Researchers from several universities worldwide including Harvard and Cambridge say a wave of migrants from modern-day Greece and Turkey arrived in Britain approximately 6,000 years ago and all but replaced the region’s hunter-gatherer population.
The findings come from a recently published study in the Nature —the world’s leading multidisciplinary science journal.
According to the study, genetic samples of ancient remains show that there was minimal interbreeding between the newly arrived Aegean farmers and the darker-skinned hunter-gatherers who had lived in the British Isles for millennia. Such findings suggest that the farmers likely replaced the hunter-gatherers altogether.
The findings also contrast with trends on continental Europe, where Aegean farmers mixed extensively with local populations, according to previous DNA studies.
Mark Thomas, a professor of evolutionary genetics at University College London who co-wrote the study, says that one explanation “may be that those last British hunter-gatherers were relatively few in number” and therefore left little trace in the genetic record.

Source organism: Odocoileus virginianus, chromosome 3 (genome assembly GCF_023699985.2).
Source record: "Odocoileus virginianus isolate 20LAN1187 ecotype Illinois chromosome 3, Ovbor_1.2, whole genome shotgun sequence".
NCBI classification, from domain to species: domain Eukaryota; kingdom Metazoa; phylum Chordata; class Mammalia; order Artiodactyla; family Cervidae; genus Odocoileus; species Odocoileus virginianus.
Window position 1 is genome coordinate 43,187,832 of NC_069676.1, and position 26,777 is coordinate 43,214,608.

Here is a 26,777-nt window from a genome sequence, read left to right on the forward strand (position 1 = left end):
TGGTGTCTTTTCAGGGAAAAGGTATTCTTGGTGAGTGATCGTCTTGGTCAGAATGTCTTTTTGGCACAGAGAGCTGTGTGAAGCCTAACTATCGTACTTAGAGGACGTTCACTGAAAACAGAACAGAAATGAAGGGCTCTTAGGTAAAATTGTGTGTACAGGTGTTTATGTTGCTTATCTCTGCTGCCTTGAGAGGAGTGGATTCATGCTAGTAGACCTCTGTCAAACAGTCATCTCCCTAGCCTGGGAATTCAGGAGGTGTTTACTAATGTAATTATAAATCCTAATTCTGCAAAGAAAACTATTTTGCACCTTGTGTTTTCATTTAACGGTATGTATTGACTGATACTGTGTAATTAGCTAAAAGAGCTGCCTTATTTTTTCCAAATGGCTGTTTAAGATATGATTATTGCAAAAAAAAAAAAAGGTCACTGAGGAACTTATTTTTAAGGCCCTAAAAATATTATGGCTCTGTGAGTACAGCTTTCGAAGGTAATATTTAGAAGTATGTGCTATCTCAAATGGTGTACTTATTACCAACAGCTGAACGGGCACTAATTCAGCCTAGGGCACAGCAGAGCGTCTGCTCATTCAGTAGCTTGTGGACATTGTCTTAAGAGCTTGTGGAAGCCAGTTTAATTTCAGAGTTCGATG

Featured photo: This 2018 file photo features a full facial reconstruction model of a head based on the skull of Britain’s oldest complete skeleton on display during a screening event of The First Brit: Secrets Of The 10,000 Year Old Man at The Natural History Museum, in London.
See the full study here
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